Serious Step Forward Thwarted in Oregon
J. D. Kaplan
“Send bachelors and come heavily armed,” says one Oregon state senator to taunt his governor, Kate Brown. She literally sent the police over to nab him and the rest of the Senate Republicans hiding with him in Idaho. Gov. Brown wanted a vote on her climate bill, but their absence prevented the achievement of a quorum. No lawmaking can take place without it. Other threats of violence volleyed over this proposal and it folded at the end of June 2019.
It would have addressed, as best a government can, economic incentives that have led us into the climate-warming trend. A well-designed carbon market can rework those incentives in an economy, so that it releases much, much less heat and carbon, given a few decades and sane, amenable politicians.
If there is any good chance, we survive the heating of the Earth, detailed in this issue on page 27 of G.E.T. by Dr. Hansen’s thorough contribution, it’ll be from our slow rotation of the world’s ship of industry and land use from dependency upon carbon emissions and toward a mostly decarbonized industrial world. We will produce some small fraction, yearly, of the CO2 and other greenhouse gases (GHG) that humanity releases now, and probably scrub that remainder on the fly, in the intended, stable result.
Civilization can, in this way, be carbon-independent by design. If we make that transition in time, it will have been from commitment to major, thorough policy initiatives like the one narrowly avoided in Oregon this past month.
Democrats in Oregon tried to pass a bill that would have added one to the number of U.S. states abiding a cap-and-trade system of account for carbon release across its whole economy. A carbon market of this kind allows a government to prod the economy to phase out continual release of CO2 by anybody within its boundaries. Other gases can be targeted and, on a hundred-year time scale, eliminated as well; nothing need be made illegal or contraband to make it work. You’d still be able to fill a tank with available fuels and burn it, or make your own biofuels and burn them with impunity. It’s a system of taxation and does not target any industry or business directly for punishment. When well-conceived and executed, in fact, no group should suffer inordinately—not even distance commuters.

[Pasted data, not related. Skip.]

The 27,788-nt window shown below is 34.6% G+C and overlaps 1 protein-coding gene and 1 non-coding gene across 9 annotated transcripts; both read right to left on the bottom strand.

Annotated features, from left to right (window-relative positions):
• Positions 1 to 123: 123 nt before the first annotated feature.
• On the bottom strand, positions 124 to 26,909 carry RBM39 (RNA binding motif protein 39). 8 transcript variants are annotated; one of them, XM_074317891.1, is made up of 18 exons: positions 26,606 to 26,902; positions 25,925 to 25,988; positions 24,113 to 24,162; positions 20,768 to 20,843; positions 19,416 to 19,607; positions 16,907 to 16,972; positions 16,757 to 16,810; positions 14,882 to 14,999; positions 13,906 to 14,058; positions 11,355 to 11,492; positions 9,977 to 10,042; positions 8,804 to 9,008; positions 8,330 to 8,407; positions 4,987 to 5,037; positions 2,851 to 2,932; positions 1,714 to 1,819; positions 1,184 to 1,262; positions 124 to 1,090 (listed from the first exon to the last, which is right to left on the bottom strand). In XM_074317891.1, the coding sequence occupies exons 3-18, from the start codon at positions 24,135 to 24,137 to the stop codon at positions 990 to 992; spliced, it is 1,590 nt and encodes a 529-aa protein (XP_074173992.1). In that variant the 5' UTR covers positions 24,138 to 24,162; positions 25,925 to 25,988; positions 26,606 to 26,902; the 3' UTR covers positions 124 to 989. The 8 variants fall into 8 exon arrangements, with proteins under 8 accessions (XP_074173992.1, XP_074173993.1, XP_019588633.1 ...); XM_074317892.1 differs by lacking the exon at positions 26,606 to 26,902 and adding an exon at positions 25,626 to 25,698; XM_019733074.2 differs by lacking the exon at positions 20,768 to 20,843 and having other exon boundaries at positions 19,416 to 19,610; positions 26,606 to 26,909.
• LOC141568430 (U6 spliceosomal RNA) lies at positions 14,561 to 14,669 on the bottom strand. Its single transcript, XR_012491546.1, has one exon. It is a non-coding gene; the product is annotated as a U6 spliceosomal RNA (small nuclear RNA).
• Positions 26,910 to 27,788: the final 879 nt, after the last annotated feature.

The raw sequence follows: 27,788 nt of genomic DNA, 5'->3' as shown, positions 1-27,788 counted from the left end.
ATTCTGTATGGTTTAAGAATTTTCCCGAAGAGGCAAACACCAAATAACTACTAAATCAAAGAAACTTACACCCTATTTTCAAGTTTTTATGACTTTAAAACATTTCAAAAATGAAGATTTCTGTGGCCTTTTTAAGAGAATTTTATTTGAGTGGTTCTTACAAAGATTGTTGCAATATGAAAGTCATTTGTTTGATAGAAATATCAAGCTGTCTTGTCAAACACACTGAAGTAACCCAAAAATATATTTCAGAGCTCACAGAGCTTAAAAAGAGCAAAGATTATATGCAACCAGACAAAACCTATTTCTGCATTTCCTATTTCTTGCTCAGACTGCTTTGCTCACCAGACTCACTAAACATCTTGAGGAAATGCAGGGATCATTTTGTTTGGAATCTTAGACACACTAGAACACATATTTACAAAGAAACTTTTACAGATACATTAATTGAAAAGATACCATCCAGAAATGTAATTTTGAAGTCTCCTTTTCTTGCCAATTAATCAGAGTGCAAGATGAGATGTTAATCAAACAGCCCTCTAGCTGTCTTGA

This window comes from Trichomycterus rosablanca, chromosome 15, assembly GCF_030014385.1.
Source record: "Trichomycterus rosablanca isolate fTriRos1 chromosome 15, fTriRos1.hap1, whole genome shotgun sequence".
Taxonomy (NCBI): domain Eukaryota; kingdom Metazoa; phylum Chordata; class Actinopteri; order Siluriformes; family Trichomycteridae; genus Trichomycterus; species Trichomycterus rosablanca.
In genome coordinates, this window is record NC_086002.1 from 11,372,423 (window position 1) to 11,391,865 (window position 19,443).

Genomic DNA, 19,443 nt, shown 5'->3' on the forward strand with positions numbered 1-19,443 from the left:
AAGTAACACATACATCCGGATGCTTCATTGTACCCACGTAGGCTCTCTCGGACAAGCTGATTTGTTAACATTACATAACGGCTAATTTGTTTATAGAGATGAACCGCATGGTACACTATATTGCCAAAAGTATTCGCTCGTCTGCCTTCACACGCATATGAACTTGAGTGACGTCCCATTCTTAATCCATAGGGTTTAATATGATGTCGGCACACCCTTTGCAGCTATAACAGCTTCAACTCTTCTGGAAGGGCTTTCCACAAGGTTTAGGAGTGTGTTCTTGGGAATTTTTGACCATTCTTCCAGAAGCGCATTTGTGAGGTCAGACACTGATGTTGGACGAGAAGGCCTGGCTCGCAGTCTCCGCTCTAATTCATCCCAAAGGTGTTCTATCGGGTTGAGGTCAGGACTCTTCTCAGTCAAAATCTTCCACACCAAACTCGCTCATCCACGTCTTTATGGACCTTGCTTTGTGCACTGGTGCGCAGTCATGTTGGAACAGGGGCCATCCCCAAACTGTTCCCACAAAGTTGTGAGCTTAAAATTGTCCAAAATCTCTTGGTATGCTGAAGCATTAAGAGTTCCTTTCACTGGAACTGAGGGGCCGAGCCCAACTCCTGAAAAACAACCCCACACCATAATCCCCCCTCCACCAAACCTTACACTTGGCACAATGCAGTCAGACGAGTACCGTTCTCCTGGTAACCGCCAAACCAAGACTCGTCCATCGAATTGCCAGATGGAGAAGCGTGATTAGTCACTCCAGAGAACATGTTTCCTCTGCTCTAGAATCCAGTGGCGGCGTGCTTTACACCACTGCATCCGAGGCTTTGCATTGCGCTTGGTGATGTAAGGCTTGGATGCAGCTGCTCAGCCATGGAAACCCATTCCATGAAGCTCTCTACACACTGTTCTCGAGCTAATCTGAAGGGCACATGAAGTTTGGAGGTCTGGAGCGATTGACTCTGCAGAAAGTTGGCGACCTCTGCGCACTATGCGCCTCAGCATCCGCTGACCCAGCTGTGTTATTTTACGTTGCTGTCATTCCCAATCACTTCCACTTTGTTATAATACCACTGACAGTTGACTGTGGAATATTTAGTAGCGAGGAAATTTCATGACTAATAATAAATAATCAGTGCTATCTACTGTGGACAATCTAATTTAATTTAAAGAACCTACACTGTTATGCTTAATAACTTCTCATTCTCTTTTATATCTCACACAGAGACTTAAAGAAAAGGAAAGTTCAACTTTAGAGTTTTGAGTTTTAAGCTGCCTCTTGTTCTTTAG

This is decarbonization. It took some ambitious plans by the governor and her team to assemble; it is not clear to me why these plans shriveled up the Republican will to participate in legislative session, but this is the effect that it had. Oregon already has climate-concerned machinery in place and operating. In fact, the first American law to target carbon output was passed there in 1997.
To move toward a modern industrial world that is yet decoupled from carbon, many engineering options and a wide variety of policy tools will be tried. It is always sparked by one essential change on the playing field, though, one fundamental weight added into the political economy (http://bit.ly/Oregon-CAP). This is the introduction of a cost, a real monetary value necessary for exchanges we make with Mother Nature, as we do anything that releases carbon into the atmosphere, or ends up doing so. A value has to be attached to carbon in the unit of exchange, the local currency, so that our impact can be quantified. Carbon release is tied to just about everything we do to build the world we make for ourselves—modern, comfortable, and technocratic.
However, it doesn’t have to pull these goals apart nor should it pull our standards of living down. It is important that our politicians understand the situation facing them, though, in the political landscape, whatever your perspective on the advance of decarbonization policies. They are appearing all over the world, implementing strategies, policies, taxes, incentives, funds, education and all manner of support for changes of substance toward this goal. The appearance of these initiatives, these motivated policies might be called ‘political climate,’ as opposed to the political weather, per se, which can appear rather senseless, to say the least.
They have varying timelines and a wide range of goals—it isn’t all CO2, for example, even among GHG-focused programs. But the economic machinery working toward carbon reductions in the atmosphere has been in bloom, of late, despite the political will to turn one’s back to it.
I would like to point G.E.T. readers to some useful pages in watching this phenomenon which may help to de-cloak the economic instruments that appear within decarbonization activity. The World Bank’s carbon pricing dashboard link is https://cpd.worldbank.org.
J. D. Kaplan is a certified remote pilot and a former member of the I.T. crowd. He is a reader in the areas of bioelectromagnetics and cryptocurrency. For G.E.T. readers, Mr. Kaplan intends to profile “natural climate solutions,” those dependent upon forestry and land use. He lives and works at or above sea level near Boston.